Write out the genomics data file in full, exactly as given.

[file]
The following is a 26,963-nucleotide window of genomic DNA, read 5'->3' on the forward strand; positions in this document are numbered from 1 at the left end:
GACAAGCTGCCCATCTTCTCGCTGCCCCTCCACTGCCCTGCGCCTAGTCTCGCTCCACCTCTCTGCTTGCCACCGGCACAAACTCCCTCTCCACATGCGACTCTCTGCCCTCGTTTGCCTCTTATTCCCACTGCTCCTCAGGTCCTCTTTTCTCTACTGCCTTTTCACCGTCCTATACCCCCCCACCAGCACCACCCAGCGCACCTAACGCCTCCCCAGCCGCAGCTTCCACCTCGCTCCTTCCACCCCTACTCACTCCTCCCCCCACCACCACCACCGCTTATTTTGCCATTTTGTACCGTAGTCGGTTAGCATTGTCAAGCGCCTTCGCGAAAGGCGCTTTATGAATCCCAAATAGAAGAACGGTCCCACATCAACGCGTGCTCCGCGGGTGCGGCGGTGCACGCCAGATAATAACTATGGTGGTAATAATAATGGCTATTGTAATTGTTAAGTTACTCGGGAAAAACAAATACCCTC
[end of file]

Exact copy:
The following is a 26,963-nucleotide window of genomic DNA, read 5'->3' on the forward strand; positions in this document are numbered from 1 at the left end:
GACAAGCTGCCCATCTTCTCGCTGCCCCTCCACTGCCCTGCGCCTAGTCTCGCTCCACCTCTCTGCTTGCCACCGGCACAAACTCCCTCTCCACATGCGACTCTCTGCCCTCGTTTGCCTCTTATTCCCACTGCTCCTCAGGTCCTCTTTTCTCTACTGCCTTTTCACCGTCCTATACCCCCCCACCAGCACCACCCAGCGCACCTAACGCCTCCCCAGCCGCAGCTTCCACCTCGCTCCTTCCACCCCTACTCACTCCTCCCCCCACCACCACCACCGCTTATTTTGCCATTTTGTACCGTAGTCGGTTAGCATTGTCAAGCGCCTTCGCGAAAGGCGCTTTATGAATCCCAAATAGAAGAACGGTCCCACATCAACGCGTGCTCCGCGGGTGCGGCGGTGCACGCCAGATAATAACTATGGTGGTAATAATAATGGCTATTGTAATTGTTAAGTTACTCGGGAAAAACAAATACCCTC